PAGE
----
DPE’s Get FAA Attention

There aren't enough pilot examiners to meet demand, and the agency is working on reforms.


As international supply chain issues in 2022 continue to affect the world economy, they also can be easy to ignore. Until something you need isn’t readily available in a timely fashion. So it is—and has been—with the FAA’s designated pilot examiner (DPE) cadre. The DPEs necessary for an FAA pilot certificate practical test can are in great demand, especially in certain good-weather regions, and scheduling them weeks in advance is the norm. Thanks to a provision in the 2018 FAA reauthorization bill, the agency formed a Designated Pilot Examiner Reforms Working Group to examine ways to improve the DPE system and make it more accessible and efficient.

In 2021, the working group issued a report with 12 recommendations to its parent FAA Aviation Rulemaking Advisory Committee. Now, the FAA has formally responded and, according to AOPA, already is implementing some of the working group’s recommendations.

“The FAA noted that improvement and enhancements are currently underway and agreed there is room to improve the tool used by flight schools and pilots to find a qualified examiner who can administer a practical test,” the association said. The AOPA article added, “The FAA also concurred with a related recommendation to develop standardized tools to enhance efficiency and accuracy, and to solicit feedback directly from DPEs, as well as the flight schools and pilots who hire them.”

“For several years, the pilot community has voiced consistent concerns with the lack of availability of examiners across the country,” AOPA Senior Director of Regulatory Affairs Christopher Cooper said. “Although some programs have provided relief, such as the removal of geographical boundaries, designee availability continues to be a challenge. To ensure the future growth of the pilot population, especially with increased demand for flight training, additional reform is needed to ensure an adequate number of designees are available. AOPA appreciates the FAA’s consideration and response to the working group’s recommendations, and we remain committed to working with the FAA and pilot community to implement these urgently needed improvements as soon as possible.”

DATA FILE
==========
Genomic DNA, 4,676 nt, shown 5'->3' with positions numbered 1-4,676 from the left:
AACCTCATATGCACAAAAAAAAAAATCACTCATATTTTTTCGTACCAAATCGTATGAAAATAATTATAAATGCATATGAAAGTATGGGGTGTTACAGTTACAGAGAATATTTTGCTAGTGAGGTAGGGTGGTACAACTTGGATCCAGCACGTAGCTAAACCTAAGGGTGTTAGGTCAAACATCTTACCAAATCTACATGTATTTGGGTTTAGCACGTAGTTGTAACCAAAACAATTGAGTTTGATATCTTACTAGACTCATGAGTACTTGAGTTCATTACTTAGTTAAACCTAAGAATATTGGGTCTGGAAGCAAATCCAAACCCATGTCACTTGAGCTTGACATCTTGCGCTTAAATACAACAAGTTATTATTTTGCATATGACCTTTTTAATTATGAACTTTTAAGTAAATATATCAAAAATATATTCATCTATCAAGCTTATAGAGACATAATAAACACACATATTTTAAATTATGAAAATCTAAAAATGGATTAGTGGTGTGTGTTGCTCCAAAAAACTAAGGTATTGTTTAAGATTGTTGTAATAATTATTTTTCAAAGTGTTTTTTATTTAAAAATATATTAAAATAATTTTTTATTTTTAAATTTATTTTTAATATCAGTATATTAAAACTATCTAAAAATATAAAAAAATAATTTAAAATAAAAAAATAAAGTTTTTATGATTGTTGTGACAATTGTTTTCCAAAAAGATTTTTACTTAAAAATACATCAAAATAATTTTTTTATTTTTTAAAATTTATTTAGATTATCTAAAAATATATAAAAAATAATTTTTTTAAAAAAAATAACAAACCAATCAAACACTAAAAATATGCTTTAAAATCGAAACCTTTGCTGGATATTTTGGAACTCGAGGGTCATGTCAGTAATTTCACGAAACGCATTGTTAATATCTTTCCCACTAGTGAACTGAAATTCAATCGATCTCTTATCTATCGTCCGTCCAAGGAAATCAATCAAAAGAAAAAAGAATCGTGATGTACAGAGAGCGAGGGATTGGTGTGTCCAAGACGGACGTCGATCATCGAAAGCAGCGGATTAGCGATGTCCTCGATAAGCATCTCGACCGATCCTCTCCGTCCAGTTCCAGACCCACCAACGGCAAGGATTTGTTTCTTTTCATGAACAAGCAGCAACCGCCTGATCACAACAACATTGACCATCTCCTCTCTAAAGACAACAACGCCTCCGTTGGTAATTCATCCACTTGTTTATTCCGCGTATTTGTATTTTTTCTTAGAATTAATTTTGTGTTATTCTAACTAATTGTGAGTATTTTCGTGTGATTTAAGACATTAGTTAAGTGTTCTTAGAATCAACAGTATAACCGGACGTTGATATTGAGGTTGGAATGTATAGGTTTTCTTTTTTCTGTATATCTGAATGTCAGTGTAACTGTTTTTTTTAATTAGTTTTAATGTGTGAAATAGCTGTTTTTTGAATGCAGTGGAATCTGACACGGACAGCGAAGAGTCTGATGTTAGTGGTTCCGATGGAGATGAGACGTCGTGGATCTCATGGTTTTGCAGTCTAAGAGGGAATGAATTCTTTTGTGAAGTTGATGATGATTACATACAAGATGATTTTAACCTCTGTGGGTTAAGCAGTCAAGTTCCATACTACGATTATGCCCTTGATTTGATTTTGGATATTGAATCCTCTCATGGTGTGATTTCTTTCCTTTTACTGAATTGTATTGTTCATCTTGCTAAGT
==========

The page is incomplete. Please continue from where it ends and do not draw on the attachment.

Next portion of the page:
Sullenberger Steps Down From ICAO Post

Chesley Burnett “Sully” Sullenberger III, captain of an Airbus A320 who was forced to ditch in the Hudson River off Manhattan on January 15, 2019, announced he was stepping down as U.S. Ambassador to the International Civil Aviation Organization (ICAO) as of July 5. No reason for the decision was given. Sullenberger was nominated by President Biden in 2021 and was unanimously confirmed by the U.S. Senate. He assumed his ICAO duties in February 2022.


As key players in the continuing saga of 5G cellular service interference with airborne radar altimeters confronted a July 5 deadline, a partial extension of the status quo was agreed to. Aviation International News (AIN) quoted FAA acting administrator Billy Nolen as saying, “We believe we have identified a path that will continue to enable aviation and 5G C-band wireless to safely coexist. We appreciate the willingness of Verizon and AT&T to continue this important and productive collaboration with the aviation industry.”

Aircraft with radar altimeters particularly susceptible to 5G interference are to be retrofitted by the end of 2022, and the FAA will work with the cellular carriers to further refine the list of locations where the interference is especially critical. According to AIN, both sides expect ongoing efforts to culminate in July 2023.


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